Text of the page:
• Beware of HSA Complications.  Tax-advantaged contributions to a Health Savings Account (HSA) may not be made by or on behalf of an individual who has coverage (as a participant or dependent) under a group health plan other than a high-deductible health plan (HDHP) (“disqualifying coverage”).  Eligibility under a health FSA that permits reimbursement of all expenses for medical care as defined in Code Section 213(d) is disqualifying coverage.  Coverage under a health FSA whose reimbursements are limited to dental and vision expenses, and or to other medical expenses incurred after the HDHP deductible amount is met, is not disqualifying coverage.  Notice 2013-71 does not address how the carryover feature impacts HSA eligibility.  Two possible approaches that representatives of the Groom Law Group informally have discussed with the IRS include restricting carryovers to a limited purpose health FSA, or permitting participants in general purpose health FSAs to opt out of participation in the health FSAs for years in which they want to preserve eligibility under an HSA arrangement.  Until further guidance is issued employers should assume that a participant who has a carryover balance under a general purpose health FSA, and his/her eligible spouse and dependents, will not be able to contribute to a health FSA while the carryover balance is available.

Cashout Feature Would Replace “Use it or Lose It” Rule for Medical FSAs

U.S. Representatives Charles Boustany (R. Louisiana) and John Larson (D. Conn.) have proposed a bill, the Medical Flexible Spending Account Improvement Act (H.R. 1004), that would repeal the “use it or lose it rule” applicable to medical flexible spending accounts or “FSAs” effective January 1, 2013. A prior version of this bill was introduced in 2009, also with bipartisan support, but appears to have died in committee.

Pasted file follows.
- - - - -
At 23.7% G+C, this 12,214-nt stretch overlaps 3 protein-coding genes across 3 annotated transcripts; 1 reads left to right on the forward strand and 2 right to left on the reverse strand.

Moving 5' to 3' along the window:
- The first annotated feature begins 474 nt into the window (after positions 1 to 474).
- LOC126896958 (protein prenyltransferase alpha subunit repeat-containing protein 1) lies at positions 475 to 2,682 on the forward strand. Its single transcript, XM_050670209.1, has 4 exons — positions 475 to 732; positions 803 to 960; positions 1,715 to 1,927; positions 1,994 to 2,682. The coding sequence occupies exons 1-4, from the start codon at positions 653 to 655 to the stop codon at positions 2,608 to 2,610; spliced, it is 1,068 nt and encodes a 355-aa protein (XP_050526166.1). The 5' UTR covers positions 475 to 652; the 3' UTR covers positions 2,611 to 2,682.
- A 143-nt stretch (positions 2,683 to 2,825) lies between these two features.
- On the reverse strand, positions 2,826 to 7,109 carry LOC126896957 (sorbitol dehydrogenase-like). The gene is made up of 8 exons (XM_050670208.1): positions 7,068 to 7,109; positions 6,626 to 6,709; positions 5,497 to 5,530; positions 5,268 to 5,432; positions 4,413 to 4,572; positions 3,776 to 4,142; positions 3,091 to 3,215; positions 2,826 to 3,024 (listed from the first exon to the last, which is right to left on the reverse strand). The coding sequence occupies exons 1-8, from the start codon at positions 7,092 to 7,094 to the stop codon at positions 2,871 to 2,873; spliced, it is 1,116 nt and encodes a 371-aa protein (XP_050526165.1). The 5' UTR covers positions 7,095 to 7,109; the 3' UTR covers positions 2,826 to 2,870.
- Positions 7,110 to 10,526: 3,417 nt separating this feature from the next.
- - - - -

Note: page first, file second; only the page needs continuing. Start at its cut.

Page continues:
The use it or lose it rule is the most often-cited reason that employees choose not to enroll in medical FSAs, which often form part of a cafeteria or “flex” plan under Section 125 of the Internal Revenue Code. The rule exists because Section 125 plans are barred from operating as a means of deferring income from one year to the next. Employees who overestimate their reimbursable expenses must leave unused, deferred cash compensation in their employers flex accounts unless they can come up with last-minute reimbursable expenses, such as new eyeglasses.

The Act would allow employees to take their unused health FSA balance as a taxable distribution after the close of the plan year to which the balance relates, and no later than the end of the 7th month following the plan year end. Thus, an employee who participates in a medical FSA with a calendar plan year would be able to receive distribution of their unused 2013 account balance on or after January 1, 2014, but no later than July 31, 2014. The distributed amount would be included in the employee’s taxable income for 2014.

The bill contains a transition rule applicable for plan years that begin before the date the bill is enacted, allowing individuals to make a new medical FSA election or revise an existing one so long as the new election is made within 90 days after the date of enactment of the bill.

Medical FSAs are subject to other changes under PPACA; this year the ability to receive reimbursement of over-the-counter medicines ended, unless a doctor’s note for the OTC item is provided. And in 2013 the maximum reimbursement amount – currently without a ceiling – is capped at $2,500.

Eliminating forfeitures under health FSAs will expose employers to more out of pocket expenses in operating these arrangements. Employers must act as insurers under these plans, making 100% of the reimbursement budget available to each employee on day 1 of the plan year, and can get burned by employees who cash out and quit early in the calendar year. Forfeiture accounts will no longer be available to make up for such losses. However employers’ exposure also will be capped by the $2,500 dollar limit, and if elimination of the use it or lose it rule increases medical FSA participation, they will enjoy a reduced employment tax burden.